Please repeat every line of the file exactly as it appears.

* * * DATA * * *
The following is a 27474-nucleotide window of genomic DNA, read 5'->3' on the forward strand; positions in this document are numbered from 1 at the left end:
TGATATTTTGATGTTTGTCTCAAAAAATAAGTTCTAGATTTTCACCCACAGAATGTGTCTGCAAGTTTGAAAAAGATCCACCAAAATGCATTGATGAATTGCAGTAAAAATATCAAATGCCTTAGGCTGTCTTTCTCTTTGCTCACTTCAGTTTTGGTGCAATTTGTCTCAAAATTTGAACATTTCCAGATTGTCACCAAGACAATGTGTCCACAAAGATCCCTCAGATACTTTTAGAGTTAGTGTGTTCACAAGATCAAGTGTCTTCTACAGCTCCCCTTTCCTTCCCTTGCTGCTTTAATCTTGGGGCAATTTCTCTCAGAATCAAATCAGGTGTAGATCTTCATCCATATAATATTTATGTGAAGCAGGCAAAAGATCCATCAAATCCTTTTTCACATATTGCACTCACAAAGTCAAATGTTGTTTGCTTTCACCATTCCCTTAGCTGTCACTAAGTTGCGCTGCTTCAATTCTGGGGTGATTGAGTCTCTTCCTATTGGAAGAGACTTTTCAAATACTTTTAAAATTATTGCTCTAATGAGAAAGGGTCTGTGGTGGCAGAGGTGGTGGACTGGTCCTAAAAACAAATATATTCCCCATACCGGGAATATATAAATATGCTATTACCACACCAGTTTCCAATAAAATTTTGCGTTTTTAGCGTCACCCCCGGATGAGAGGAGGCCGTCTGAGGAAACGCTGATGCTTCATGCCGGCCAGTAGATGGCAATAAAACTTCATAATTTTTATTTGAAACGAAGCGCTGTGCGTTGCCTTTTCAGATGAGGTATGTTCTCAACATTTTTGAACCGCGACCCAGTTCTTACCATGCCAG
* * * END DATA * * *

The following is a 27474-nucleotide window of genomic DNA, read 5'->3' on the forward strand; positions in this document are numbered from 1 at the left end:
TGATATTTTGATGTTTGTCTCAAAAAATAAGTTCTAGATTTTCACCCACAGAATGTGTCTGCAAGTTTGAAAAAGATCCACCAAAATGCATTGATGAATTGCAGTAAAAATATCAAATGCCTTAGGCTGTCTTTCTCTTTGCTCACTTCAGTTTTGGTGCAATTTGTCTCAAAATTTGAACATTTCCAGATTGTCACCAAGACAATGTGTCCACAAAGATCCCTCAGATACTTTTAGAGTTAGTGTGTTCACAAGATCAAGTGTCTTCTACAGCTCCCCTTTCCTTCCCTTGCTGCTTTAATCTTGGGGCAATTTCTCTCAGAATCAAATCAGGTGTAGATCTTCATCCATATAATATTTATGTGAAGCAGGCAAAAGATCCATCAAATCCTTTTTCACATATTGCACTCACAAAGTCAAATGTTGTTTGCTTTCACCATTCCCTTAGCTGTCACTAAGTTGCGCTGCTTCAATTCTGGGGTGATTGAGTCTCTTCCTATTGGAAGAGACTTTTCAAATACTTTTAAAATTATTGCTCTAATGAGAAAGGGTCTGTGGTGGCAGAGGTGGTGGACTGGTCCTAAAAACAAATATATTCCCCATACCGGGAATATATAAATATGCTATTACCACACCAGTTTCCAATAAAATTTTGCGTTTTTAGCGTCACCCCCGGATGAGAGGAGGCCGTCTGAGGAAACGCTGATGCTTCATGCCGGCCAGTAGATGGCAATAAAACTTCATAATTTTTATTTGAAACGAAGCGCTGTGCGTTGCCTTTTCAGATGAGGTATGTTCTCAACATTTTTGAACCGCGACCCAGTTCTTACCATGCCAG